On Sunday, America’s oil workers staged the largest strike since 1980 after failing to come to an agreement on new labor contracts, Time reported.
The United Steelworkers Union (USW) failed to agree on the fifth set labor contract offers by lead negotiators Royal Dutch Shell PLC on behalf of major oil companies like Chevron and Exxon Mobil, and about 3,800 employees at work sites in nine states began to strike.
So far, the workers picketing the oil giants will affect plants that “account for 10% of the total US refining capacity.” If a full strike of union workers is called for, it could disrupt oil production by up to 64 percent.
“The problem is that oil companies are too greedy to make a positive change in the workplace,” said Tom Conway, USW international vice president of administration. “They continue to value production and profit over health and safety, workers and the community.”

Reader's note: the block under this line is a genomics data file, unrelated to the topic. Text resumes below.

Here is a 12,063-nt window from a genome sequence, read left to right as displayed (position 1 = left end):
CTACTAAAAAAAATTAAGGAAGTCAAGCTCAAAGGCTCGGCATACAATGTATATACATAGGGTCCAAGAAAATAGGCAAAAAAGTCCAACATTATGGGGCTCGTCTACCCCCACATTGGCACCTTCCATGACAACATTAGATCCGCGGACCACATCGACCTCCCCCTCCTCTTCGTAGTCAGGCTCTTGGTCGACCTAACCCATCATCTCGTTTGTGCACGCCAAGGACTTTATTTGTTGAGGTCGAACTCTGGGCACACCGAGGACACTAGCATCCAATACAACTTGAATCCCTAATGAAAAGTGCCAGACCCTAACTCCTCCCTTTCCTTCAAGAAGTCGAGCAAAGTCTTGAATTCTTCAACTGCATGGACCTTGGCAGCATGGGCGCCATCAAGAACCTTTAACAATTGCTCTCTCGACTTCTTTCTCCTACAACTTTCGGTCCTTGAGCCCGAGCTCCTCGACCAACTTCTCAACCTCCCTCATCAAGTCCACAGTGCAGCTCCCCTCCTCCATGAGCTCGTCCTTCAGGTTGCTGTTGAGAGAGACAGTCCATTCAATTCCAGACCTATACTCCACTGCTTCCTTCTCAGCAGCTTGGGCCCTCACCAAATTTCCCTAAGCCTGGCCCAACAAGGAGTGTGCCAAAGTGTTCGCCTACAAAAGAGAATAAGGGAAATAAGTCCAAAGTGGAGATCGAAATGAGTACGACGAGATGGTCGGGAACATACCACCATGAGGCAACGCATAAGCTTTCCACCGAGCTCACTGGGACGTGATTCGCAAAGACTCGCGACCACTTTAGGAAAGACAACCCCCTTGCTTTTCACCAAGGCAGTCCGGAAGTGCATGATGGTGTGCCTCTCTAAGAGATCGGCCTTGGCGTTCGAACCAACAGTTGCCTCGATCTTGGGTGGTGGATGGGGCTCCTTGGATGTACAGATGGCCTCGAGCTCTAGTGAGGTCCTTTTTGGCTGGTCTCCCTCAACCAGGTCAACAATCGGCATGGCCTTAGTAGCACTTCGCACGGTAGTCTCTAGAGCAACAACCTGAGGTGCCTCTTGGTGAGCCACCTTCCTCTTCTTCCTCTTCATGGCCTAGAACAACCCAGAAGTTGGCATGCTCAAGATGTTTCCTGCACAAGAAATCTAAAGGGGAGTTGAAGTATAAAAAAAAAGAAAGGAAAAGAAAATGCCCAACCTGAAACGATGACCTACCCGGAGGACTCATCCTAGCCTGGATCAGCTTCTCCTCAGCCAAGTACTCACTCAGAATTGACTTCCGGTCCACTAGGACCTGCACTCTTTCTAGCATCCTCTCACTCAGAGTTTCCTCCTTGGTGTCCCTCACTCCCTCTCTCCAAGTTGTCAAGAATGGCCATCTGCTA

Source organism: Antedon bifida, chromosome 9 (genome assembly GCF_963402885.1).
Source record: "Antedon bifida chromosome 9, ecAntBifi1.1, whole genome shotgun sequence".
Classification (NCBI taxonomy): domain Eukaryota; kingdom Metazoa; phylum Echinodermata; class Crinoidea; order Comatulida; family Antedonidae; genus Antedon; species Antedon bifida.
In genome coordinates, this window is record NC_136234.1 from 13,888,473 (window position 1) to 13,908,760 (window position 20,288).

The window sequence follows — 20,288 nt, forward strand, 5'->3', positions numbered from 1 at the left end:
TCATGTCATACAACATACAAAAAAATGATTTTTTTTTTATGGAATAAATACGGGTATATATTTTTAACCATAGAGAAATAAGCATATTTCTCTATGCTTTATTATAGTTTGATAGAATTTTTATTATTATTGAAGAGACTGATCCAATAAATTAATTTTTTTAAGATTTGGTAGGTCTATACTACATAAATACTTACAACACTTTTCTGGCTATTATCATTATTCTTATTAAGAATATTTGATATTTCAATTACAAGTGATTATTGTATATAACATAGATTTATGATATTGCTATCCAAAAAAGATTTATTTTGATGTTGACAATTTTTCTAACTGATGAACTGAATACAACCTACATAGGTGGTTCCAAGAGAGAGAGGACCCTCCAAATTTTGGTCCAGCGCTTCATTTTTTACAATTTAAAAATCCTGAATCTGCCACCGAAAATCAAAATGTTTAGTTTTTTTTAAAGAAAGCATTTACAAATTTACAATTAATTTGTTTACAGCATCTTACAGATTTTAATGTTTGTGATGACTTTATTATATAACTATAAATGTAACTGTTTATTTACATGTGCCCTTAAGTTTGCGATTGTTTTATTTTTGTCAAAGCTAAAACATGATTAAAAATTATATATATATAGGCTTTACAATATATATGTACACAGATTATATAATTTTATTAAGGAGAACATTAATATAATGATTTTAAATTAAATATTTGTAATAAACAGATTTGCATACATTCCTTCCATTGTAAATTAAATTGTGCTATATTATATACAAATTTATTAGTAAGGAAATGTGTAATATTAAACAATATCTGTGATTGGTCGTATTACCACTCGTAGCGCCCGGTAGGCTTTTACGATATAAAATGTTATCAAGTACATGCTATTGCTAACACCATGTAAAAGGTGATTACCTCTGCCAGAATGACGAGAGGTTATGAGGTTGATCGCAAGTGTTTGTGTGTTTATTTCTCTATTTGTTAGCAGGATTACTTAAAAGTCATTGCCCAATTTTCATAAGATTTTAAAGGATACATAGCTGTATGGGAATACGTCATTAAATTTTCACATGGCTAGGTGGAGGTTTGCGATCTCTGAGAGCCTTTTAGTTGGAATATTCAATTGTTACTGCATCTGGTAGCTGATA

The greed displayed by oil companies probably did not come as a shock to members of the USW, and shouldn’t be surprising to the general public either. Big oil companies operate without regard to the safety of not only their workers, but the environment and people that live and work in areas affected by their actions.
A quick look at the way these companies have handled any major oil spill or other production disaster proves that the only thing the care about is how much money they can stuff in their executives’ pockets.